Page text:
A technology that's often been used for devious purposes is being used for good at Pennsylvania State University.
Instead of churning out computer science papers for students to turn in as their own work, a machine learning tool is helping faculty members and students discover learning resources that they may not have found any other way. Over the last year and a half, a team at Pennsylvania State University has been working on this technology in a quest to banish expensive textbooks and make the process of finding open educational resources less time-consuming.
"A big part of that was experimentation around to what degree can we teach the machine to understand the keywords we're providing, and then also match that with educational resources that would be relevant," said Kyle Bowen, director of education technology services at Pennsylvania State University
The software tool BBookX searches through open education resource repositories to find materials that faculty members may want to mix into their course content. Faculty members can look for specific articles to share with their students outside the confines of a book or mash up a bunch of articles into a new textbook. The technology looks a bit like Google in its search options and feels a bit like Netflix, where you can give a thumbs up or down to resources — but it doesn't follow either of those models closely.
A faculty member using this tool would first create the shell of a textbook and a table of contents, which includes chapter titles with descriptions of topics that would be covered. In these descriptions, the author can type in key words, phrases and learning objectives. Based on these key words, the software runs a search in open educational resource repositories and returns a list of potentially relevant articles.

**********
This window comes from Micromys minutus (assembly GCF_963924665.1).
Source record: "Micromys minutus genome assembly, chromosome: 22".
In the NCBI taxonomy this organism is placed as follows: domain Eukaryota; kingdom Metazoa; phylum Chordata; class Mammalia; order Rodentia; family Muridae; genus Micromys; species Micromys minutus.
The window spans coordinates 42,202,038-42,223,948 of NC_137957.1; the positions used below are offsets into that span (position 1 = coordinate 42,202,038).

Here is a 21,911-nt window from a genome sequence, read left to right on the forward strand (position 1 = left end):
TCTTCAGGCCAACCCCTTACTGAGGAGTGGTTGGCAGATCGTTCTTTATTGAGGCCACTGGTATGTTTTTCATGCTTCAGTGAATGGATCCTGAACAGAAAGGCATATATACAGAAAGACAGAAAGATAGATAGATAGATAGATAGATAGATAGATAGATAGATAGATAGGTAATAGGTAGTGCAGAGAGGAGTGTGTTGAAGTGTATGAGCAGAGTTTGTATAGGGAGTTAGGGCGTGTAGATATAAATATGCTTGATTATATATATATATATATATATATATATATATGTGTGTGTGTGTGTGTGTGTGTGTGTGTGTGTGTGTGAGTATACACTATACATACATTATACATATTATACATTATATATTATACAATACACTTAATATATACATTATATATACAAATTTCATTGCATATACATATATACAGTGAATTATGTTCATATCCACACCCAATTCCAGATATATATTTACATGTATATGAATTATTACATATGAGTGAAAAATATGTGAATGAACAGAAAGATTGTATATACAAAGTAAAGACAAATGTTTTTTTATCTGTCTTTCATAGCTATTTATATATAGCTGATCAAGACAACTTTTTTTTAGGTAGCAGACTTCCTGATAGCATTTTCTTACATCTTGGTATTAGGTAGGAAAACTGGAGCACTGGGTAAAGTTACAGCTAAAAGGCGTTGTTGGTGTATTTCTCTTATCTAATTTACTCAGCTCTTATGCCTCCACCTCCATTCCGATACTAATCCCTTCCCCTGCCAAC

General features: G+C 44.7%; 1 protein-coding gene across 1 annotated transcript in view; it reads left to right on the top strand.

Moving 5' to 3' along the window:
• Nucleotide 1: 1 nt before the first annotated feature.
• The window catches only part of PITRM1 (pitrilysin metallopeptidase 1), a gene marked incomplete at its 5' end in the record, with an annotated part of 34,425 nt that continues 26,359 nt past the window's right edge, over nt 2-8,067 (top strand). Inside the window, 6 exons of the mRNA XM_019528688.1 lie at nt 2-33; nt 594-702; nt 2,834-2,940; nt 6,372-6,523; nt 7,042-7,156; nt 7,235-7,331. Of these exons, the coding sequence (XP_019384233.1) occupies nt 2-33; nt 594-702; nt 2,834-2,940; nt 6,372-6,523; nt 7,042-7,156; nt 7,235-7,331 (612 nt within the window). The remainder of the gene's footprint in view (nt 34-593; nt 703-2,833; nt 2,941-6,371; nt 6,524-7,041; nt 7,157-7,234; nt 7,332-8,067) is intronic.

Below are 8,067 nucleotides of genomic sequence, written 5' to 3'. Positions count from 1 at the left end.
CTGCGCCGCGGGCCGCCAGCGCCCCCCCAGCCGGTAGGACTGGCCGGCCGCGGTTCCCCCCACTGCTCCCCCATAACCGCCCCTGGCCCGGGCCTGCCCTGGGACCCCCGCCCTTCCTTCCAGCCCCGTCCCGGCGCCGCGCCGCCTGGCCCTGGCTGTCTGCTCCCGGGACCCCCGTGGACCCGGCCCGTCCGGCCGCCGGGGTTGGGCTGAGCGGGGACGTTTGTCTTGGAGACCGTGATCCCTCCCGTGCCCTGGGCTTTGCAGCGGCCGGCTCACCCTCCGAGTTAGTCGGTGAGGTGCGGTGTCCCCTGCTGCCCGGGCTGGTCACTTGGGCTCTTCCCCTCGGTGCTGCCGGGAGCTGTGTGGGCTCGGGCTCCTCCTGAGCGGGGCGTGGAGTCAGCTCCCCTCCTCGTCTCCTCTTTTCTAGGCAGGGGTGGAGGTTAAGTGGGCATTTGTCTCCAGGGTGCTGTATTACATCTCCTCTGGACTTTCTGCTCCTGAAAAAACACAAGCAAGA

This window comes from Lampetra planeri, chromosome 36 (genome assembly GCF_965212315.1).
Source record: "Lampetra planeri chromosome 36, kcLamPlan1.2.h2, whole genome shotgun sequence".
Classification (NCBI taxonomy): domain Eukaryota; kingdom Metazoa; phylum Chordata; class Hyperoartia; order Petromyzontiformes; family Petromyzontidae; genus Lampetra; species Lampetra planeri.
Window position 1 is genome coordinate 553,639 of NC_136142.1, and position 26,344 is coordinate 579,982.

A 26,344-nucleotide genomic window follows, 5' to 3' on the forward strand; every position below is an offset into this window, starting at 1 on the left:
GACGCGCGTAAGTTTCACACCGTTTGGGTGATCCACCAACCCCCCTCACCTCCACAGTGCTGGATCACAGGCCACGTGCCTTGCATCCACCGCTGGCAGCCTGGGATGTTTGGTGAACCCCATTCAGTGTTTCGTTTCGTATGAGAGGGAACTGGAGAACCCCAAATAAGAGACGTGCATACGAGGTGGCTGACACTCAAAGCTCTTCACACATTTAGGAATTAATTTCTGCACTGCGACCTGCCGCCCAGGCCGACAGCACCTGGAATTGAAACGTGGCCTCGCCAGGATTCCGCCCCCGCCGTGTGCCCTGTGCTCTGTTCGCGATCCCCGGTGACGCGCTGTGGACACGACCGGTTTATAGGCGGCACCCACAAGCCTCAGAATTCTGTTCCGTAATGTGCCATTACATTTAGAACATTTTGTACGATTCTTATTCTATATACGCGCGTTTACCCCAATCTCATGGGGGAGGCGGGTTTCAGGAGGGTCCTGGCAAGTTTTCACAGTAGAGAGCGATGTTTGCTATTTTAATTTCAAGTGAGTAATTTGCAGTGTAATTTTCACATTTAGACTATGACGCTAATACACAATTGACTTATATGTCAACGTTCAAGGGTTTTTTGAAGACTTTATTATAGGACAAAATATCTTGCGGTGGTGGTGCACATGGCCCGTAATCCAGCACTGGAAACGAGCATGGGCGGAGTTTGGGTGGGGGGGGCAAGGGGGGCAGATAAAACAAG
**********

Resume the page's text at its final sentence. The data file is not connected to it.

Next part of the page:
The faculty member can then choose whether to keep each of those articles. By doing another search with the same keywords, more relevant results are given because the software's algorithms have learned something about what the user wants.
After the articles have been accepted, the software compiles them by topic in a way that's easily mixable. The faculty member can then add in case studies, review questions and other personal material to round out the book. The final book can be posted in the learning management system for students to access.
By using this software, faculty members can discover resources that they may not have normally found in search engines because of their own bias or content expertise. This summer, Bart Pursel, faculty programs coordinator at Pennsylvania State University — who teaches a course on information, people and technology — created a 15-chapter textbook for the course with BBookX.
His search for materials turned up articles about Belgian inventor Paul Otlet, who created an analog search engine in the 1900s with millions of facts about the world catalogued on index cards. For a fee, people could mail in their questions, and Otlet's team would look for the answer among the cards and send it back. While he didn't know about this man's invention before, Pursel made his work a narrative thread throughout the course as students and professors considered what challenges Otlet faced then and how they relate to today's databases, search engines and indexes.
"It will still surface interesting things that instructors maybe haven't thought of or haven't seen before that can then make an interesting contribution to their course," Pursel said.
The education technology services team will continue piloting the tool with different faculty members as team members look for ways to refine the technology and discover possible applications. And they'll be putting it in the hands of students who can compile their own learning resources.